Monash University
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Financial outcomes for parents after separation

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journal contribution
posted on 2017-05-05, 01:11 authored by Silvey, Jerry, Birrell, Bob
Jerry Silvey conducts research for the Child Support Agency, Canberra and Bob Birrell is Reader in Sociology and Director of the Centre for Population and Urban Research, Monash University. This article examines the financial circumstances of separated parents who were registrants of the Australian Child Support Agency (CSA) at the time of separation (in 1997) and who remained registrants until at least 2001. The data facilitate a unique longitudinal analysis of matched separated couples over the crucial early years of their separation. The men in question were predominantly on low incomes some one to two years prior to registering with 45 per cent earning less than $15,600 per annum. Their situation did not change much between 1997 and 2001. Over these four years slightly more men moved out of this low income category than moved into it. Conversely movements in income for those men earning more than $15,600 appear to be in line with working age men in the general population. These findings do not confirm the suppositions of those who believe significant numbers of CSA registrants seek to evade their obligations by reducing their engagement in the labour market after separation. Indeed this evidence supports other research suggesting that poverty or ongoing financial pressures are driving separation. This issue of a high percentage of men remaining on low incomes after separation has been recently responded to by government in a new initiative targeting newly separated and unemployed non-resident parents. Most mothers of their children are low income recipients at the time of the separation and remain so four years later. Their average incomes are under $15,600 per annum irrespective of the income of the fathers. Because of the predominantly low income of the paying fathers, their CSA liabilities are low and as a result do not add significantly to the mother’s income. Copyright. Monash University and the author/s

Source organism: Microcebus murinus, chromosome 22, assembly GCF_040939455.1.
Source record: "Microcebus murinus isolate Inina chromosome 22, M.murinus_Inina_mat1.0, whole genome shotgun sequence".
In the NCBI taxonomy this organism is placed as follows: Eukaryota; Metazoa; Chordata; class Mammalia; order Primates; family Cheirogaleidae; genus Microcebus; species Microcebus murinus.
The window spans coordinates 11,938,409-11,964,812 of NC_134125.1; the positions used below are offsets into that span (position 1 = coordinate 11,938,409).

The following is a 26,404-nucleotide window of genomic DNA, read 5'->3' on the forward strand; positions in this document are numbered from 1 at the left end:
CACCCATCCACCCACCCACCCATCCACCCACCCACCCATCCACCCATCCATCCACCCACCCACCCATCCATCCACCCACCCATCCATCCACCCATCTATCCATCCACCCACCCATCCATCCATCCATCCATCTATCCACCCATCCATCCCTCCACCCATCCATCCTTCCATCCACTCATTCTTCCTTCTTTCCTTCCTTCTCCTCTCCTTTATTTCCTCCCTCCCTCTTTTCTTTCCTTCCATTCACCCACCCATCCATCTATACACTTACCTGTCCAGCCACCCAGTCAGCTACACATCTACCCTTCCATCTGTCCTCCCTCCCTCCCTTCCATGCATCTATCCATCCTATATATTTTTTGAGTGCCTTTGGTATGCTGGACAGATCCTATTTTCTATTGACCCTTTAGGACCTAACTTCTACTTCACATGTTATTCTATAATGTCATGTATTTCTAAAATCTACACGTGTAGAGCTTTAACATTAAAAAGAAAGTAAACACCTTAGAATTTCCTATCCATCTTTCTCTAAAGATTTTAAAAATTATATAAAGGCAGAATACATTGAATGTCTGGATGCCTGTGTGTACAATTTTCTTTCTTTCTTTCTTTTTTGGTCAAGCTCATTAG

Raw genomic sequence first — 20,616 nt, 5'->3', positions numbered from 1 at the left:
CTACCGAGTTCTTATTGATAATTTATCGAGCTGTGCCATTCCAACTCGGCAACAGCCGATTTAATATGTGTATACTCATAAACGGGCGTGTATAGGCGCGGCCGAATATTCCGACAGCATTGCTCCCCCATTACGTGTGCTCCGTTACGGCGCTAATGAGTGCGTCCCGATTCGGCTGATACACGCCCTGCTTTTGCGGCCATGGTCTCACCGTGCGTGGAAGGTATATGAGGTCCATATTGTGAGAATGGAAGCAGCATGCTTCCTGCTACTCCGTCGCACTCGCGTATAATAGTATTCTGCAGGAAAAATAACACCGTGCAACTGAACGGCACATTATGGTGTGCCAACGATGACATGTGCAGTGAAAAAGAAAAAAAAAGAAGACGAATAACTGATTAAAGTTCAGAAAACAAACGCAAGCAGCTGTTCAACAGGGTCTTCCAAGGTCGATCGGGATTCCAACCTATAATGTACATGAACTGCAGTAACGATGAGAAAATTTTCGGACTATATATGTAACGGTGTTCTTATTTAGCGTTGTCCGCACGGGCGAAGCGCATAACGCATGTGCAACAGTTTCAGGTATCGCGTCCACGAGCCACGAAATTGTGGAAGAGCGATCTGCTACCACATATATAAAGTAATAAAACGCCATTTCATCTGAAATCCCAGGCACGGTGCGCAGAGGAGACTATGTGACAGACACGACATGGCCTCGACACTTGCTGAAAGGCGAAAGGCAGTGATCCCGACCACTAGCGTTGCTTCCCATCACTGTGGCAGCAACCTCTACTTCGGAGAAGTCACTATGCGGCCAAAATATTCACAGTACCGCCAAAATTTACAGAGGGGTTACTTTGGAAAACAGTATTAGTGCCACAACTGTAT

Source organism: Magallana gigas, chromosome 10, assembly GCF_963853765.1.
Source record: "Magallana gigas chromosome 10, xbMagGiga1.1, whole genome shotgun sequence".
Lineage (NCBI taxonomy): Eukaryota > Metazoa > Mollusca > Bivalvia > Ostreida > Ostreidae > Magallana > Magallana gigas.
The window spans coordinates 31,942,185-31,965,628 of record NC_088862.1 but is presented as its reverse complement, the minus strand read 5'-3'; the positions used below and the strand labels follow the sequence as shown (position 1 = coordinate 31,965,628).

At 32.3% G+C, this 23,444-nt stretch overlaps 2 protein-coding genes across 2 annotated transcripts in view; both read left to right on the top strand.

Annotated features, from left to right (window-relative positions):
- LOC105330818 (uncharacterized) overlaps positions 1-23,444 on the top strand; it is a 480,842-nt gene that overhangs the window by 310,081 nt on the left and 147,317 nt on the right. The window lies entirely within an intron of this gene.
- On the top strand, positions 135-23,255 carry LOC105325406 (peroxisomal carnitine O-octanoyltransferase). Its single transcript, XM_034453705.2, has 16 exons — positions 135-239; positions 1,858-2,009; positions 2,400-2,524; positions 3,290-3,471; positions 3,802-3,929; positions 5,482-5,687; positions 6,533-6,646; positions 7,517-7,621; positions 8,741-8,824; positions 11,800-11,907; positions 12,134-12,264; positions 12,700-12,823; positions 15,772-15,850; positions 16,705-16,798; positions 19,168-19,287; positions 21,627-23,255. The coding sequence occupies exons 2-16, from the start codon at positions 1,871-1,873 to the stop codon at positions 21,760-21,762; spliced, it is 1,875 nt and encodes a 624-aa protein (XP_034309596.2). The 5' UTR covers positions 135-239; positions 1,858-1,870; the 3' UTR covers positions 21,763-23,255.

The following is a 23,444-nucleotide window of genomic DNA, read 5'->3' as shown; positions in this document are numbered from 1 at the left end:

Date originally published



People and place, vol. 12, no. 1 (2004), p. 45-56. ISSN 1039-4788

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